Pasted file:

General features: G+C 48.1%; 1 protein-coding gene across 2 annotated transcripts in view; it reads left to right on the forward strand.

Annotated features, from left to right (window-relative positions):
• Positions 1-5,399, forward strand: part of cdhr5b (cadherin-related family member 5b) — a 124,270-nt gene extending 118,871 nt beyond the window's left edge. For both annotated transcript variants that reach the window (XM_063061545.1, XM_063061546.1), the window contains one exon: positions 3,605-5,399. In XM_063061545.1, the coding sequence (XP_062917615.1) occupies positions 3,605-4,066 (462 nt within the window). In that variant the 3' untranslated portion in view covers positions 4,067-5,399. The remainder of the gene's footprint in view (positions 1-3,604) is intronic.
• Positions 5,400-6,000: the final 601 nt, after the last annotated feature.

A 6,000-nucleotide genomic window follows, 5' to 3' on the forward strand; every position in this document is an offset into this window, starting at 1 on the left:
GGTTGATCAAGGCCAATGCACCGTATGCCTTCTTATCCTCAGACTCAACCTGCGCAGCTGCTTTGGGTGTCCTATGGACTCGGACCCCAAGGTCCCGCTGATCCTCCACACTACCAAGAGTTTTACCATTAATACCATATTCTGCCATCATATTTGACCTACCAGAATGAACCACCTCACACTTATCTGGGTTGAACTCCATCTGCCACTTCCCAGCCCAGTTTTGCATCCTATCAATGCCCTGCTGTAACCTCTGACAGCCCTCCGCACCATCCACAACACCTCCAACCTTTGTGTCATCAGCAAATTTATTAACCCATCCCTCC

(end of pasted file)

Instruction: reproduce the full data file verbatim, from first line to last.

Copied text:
General features: G+C 48.1%; 1 protein-coding gene across 2 annotated transcripts in view; it reads left to right on the forward strand.

Annotated features, from left to right (window-relative positions):
• Positions 1-5,399, forward strand: part of cdhr5b (cadherin-related family member 5b) — a 124,270-nt gene extending 118,871 nt beyond the window's left edge. For both annotated transcript variants that reach the window (XM_063061545.1, XM_063061546.1), the window contains one exon: positions 3,605-5,399. In XM_063061545.1, the coding sequence (XP_062917615.1) occupies positions 3,605-4,066 (462 nt within the window). In that variant the 3' untranslated portion in view covers positions 4,067-5,399. The remainder of the gene's footprint in view (positions 1-3,604) is intronic.
• Positions 5,400-6,000: the final 601 nt, after the last annotated feature.

A 6,000-nucleotide genomic window follows, 5' to 3' on the forward strand; every position in this document is an offset into this window, starting at 1 on the left:
GGTTGATCAAGGCCAATGCACCGTATGCCTTCTTATCCTCAGACTCAACCTGCGCAGCTGCTTTGGGTGTCCTATGGACTCGGACCCCAAGGTCCCGCTGATCCTCCACACTACCAAGAGTTTTACCATTAATACCATATTCTGCCATCATATTTGACCTACCAGAATGAACCACCTCACACTTATCTGGGTTGAACTCCATCTGCCACTTCCCAGCCCAGTTTTGCATCCTATCAATGCCCTGCTGTAACCTCTGACAGCCCTCCGCACCATCCACAACACCTCCAACCTTTGTGTCATCAGCAAATTTATTAACCCATCCCTCC